“You want to make sure you’re positive at what you do,” Christenson added. “There will always be frustrations and struggles at work. But you can take it as a positive. Work would be boring if it wasn’t something I need to think about and work hard at. So, this culture of ownership is you already taking this positive view.”
“So, it’s really trying to work away from negative feelings that drive you down. If you look at burnout, it’s a constant view of the negative,” Christenson added.
“Healthcare workers are always going above and beyond,” Christenson said. “I don’t know of many other industries that can be more stressful than healthcare so we’re asking these workers every day to be in very stressful situations but how do you approach that in a manner where you can maintain positivity, you can maintain pride in your work and also have a view of the future that, hey, we can always make things better, make things smoother and all of that really at the end of the day makes things so you can get through it.”
“I compare it to marathons,” Christenson said. “I run marathons. The whole point of when you start it seems impossible, but you take it each mile at a time and each mile has its own struggles as you run through a marathon.”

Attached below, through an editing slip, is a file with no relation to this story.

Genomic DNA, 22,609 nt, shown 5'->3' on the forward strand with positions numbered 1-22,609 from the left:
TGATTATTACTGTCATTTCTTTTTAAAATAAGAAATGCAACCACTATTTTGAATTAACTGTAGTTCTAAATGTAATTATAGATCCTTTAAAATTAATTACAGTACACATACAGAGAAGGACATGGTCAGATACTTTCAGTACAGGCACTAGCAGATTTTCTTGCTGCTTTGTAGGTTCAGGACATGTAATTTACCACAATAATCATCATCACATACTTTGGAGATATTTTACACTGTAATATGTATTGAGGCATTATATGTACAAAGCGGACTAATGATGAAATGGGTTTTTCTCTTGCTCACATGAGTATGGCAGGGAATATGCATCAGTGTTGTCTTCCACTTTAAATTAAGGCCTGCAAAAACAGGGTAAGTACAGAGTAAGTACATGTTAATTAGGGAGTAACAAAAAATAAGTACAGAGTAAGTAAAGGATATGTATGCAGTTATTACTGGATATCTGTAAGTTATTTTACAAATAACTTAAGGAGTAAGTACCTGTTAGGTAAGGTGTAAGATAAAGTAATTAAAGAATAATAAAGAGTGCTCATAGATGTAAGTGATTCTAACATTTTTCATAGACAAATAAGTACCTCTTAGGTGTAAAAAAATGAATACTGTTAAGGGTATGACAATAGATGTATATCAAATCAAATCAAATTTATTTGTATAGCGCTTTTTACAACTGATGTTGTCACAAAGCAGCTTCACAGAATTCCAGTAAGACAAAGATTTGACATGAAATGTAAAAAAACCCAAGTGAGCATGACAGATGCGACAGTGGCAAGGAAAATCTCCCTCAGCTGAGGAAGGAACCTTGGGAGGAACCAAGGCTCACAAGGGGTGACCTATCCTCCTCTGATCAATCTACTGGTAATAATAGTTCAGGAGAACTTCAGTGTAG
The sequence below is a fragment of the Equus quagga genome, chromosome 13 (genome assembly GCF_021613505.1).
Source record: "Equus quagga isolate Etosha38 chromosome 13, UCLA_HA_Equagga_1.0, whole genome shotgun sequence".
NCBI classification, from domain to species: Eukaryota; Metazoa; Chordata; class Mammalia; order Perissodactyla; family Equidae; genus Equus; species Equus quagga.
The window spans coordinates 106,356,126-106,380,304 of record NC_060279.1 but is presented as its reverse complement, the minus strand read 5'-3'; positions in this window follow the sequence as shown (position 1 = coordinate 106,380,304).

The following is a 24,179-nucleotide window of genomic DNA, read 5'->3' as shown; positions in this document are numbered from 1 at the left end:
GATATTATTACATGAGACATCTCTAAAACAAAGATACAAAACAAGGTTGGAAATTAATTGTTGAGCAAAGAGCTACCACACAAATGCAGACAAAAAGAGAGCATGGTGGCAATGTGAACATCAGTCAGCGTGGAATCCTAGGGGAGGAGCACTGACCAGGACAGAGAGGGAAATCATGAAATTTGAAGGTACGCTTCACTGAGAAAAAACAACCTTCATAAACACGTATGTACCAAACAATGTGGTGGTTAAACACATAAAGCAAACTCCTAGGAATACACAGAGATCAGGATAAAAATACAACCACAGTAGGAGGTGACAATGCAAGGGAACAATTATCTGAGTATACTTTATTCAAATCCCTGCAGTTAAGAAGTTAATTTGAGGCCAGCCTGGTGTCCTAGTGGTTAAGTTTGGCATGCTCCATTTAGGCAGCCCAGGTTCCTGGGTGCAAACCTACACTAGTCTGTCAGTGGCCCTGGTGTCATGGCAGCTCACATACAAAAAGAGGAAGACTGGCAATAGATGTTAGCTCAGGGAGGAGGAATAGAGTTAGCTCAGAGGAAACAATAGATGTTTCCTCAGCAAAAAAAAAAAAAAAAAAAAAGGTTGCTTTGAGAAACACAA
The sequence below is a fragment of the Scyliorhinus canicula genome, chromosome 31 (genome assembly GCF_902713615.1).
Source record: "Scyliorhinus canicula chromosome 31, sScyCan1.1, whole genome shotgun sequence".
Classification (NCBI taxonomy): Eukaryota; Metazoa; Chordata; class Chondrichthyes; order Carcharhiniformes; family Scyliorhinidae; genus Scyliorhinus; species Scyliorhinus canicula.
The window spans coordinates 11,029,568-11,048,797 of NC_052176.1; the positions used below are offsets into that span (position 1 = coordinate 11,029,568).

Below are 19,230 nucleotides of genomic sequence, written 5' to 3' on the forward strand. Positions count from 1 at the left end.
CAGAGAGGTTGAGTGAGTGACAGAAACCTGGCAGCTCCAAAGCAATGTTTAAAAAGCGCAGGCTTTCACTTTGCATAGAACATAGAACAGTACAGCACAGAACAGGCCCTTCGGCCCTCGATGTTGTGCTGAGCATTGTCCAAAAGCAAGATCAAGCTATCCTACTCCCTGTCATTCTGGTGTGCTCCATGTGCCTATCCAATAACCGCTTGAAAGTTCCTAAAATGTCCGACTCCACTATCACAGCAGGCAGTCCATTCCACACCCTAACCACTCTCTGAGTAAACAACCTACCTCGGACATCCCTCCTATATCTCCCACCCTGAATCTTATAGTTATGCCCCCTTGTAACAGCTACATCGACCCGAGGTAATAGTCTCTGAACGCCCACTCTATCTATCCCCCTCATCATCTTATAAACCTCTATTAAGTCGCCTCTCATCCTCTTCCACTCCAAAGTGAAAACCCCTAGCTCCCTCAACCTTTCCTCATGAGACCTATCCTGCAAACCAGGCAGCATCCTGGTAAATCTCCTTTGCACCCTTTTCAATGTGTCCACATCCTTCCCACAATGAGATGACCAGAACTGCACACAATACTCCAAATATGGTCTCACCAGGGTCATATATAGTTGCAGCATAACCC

“But once get done, there’s an amazing feeling to completing that process. And you got through it. But I can tell you, if you lose your mental edge, if you go negative on yourself, it’s hard to finish,” Christenson added. “You’ve got to maintain that positive “I can do this, I’m on top of this, I can get this done. And health care is the same way. You need to keep that mental edge.”
“And part of this is teaching and coaching people to maintain that mental edge and be on top of that and be positive and also take that ownership (and say) ‘I can do this. I’m going to complete this and I have a ton of skills and opportunities and blessings that I can invest into this and it will pay back dividends.’ “